Could You Be Controlling But Not Realize It?

Many times people exhibit controlling behaviors without realizing it.

controlling in marriageOther times people are controlled and don’t know how to handle it in their marriage or otherwise.

Either way, controlling behavior can lead to a hostile and anxious environment, which is not what you want in a marriage (or anywhere really).

There are active and passive types of control, the passive behaviors being less obvious to the controller and the person being controlled.

Both are unhealthy.

If you suspect that you may be a controlling spouse but are not sure, it is wise to be educated on the signs and what you can do to change and heal any hurt that you may have done to your spouse.

How in the world would you not know that you are the controlling one in the relationship?

Let’s take a look at this scenario:

Macy doesn’t fully realize that she is causing her husband, Jared, to feel like a pushover and believes he has no control over anything in the relationship.

Jared is starting to get fed up with the way things are going in the marriage.

Macy seems to always get her way; she often pouts or makes an excuse or argument to justify getting what she wants, even if it is something trivial like the restaurant they are going to for dinner.

She tends to make plans without asking her husband and just assumes he will go along with it since she is “the planner.”

Macy also complains when Jared wants to make his own plans, such as grab a drink with his friends to catch up with them.

Jared needs to do something about the situation because it is causing a rift between the two and he doesn’t get the impression that Macy even realizes she is like this.

He even feels bullied by his wife.

People can definitely be more actively and deliberately controlling.

But in this example, Macy seems very passive aggressive and oblivious to the harm she is doing to her relationship.

If you made a connection with this scenario and are wondering if you are the controlling one in the relationship, there are many signs that indicate that this may be the case.

How To Know If You Are A Controlling Spouse

Here are some signs that you might be the controlling spouse in your marriage:

  • Decision-making is mostly done by you
  • You need to know where your spouse is at all times
  • You want to spend most of your time with your spouse (this is only a negative if accompanied by most of these other signs)
  • Having sex only happens when/if you want it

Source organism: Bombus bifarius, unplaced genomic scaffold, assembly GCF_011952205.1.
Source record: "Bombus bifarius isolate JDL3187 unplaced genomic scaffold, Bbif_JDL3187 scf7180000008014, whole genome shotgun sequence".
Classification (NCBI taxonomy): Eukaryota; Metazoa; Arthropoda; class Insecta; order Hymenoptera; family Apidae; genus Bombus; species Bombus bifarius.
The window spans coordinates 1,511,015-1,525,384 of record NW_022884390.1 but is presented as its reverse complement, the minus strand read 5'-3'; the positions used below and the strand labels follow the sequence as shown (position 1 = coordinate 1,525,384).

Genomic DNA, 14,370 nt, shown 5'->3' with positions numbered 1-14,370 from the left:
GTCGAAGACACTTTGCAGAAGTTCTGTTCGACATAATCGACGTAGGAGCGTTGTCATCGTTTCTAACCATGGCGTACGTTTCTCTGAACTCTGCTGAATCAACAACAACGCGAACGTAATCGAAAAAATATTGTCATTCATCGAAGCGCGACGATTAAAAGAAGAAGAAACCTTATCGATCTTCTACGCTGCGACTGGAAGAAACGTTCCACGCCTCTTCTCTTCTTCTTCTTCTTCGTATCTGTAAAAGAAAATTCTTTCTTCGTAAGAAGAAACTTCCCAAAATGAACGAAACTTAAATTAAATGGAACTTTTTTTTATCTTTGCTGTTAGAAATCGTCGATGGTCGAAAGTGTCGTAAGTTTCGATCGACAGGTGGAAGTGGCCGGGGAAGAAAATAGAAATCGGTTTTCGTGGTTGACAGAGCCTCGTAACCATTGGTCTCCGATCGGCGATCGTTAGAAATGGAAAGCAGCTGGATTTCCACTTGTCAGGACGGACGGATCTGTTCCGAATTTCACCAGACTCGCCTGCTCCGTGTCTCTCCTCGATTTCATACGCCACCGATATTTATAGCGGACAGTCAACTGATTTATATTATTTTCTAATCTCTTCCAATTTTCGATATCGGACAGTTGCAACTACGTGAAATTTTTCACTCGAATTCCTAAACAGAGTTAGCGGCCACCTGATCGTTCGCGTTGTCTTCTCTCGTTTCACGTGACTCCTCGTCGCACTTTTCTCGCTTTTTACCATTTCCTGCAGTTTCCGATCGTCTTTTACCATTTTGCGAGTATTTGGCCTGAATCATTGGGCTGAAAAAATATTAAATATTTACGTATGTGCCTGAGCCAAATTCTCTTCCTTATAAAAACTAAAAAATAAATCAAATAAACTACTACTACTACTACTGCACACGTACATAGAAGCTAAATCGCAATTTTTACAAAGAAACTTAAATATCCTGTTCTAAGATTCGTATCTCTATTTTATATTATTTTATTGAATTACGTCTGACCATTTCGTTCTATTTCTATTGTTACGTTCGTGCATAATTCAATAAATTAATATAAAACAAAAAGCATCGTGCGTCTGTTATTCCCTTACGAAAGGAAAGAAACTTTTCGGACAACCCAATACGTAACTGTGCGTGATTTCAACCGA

• You make comments about your spouse’s clothes, hair, style, etc. in order for them to change it
  • Browsing through your spouse’s phone or browsing history is common for you
  • Pouting or getting angry to get what you want
  • You are unwilling to compromise on most things
  • You are a perfectionist and need to have things in the home up to your standards
  • You micromanage your spouse
  • You cause your spouse to feel guilty for various things in order to get your way

Going back to our controlling scenario:

Jared finally sits down with his wife and has a candid conversation about the controlling behaviors she is exhibiting that are frustrating him.

Initially, Macy gets defensive and does not recognize these behaviors.

Jared gives her very specific examples and lets her know how these affect him.

Macy finally realizes that she has been controlling and wasn’t even fully aware.

She and Jared discuss the issue some more and Macy admits that she needs to work on herself.

They come up with a plan.

What should Macy do?

How to Stop Controlling Your Spouse

Figure out the WHY—controlling behavior often stems from fear; the fear of being abandoned, feeling out of control, etc.

Be vulnerable and open to what your spouse has to say about how you are controlling.

It takes humility to accept that you are doing something hurtful and courage to change.

Know that it will be uncomfortable at first.

Change is hard…but worth it.

Realize that you cannot control everything around you or make everything perfect.

Perfectionism is not reality.

Learn to accept your spouse for who s/he is.

You got married because you love them and this should be unconditionally—not based on your ideals and standards.

Allow him or her to be their own person.

Deal with your anxiety.

The impulse to be perfect, micromanage, and control things around you often stems from anxiety.

Learn to be mindful, go meditate, and find coping skills to help lessen that anxious, out-of-control feeling.

Learn to feel relaxed taking the back seat sometimes (ideally even half of the time).

You don’t always have to be the driver in life (and shouldn’t be).

Allow your spouse to make decisions, be free to do what s/he wants, and be their own person.

You may come to find out that you’ll be less exhausted and more emotionally and physically available in the relationship.

If figuring out HOW to stop being so controlling, you may need to seek professional help.

A counselor can help you with diving deep to find the root cause of your behaviors and assist you in coming up with more appropriate and healthy behaviors and sometimes that is helpful.

Other times, you just have to recognize the areas of your behavior where you want to change and do it!

Whether your spouse confronted you on your controlling behaviors or you came to the realization on your own that things need to change, things can be fixed and the relationship can be healed.

Just knowing that this has become an issue is the first step as well as having open and non-judgmental communication about what is going on in the marriage.

Remember to be humble and vulnerable—it is okay that you have made mistakes in the past—but now you are going to take steps to mend your relationship and have a control-free marriage.

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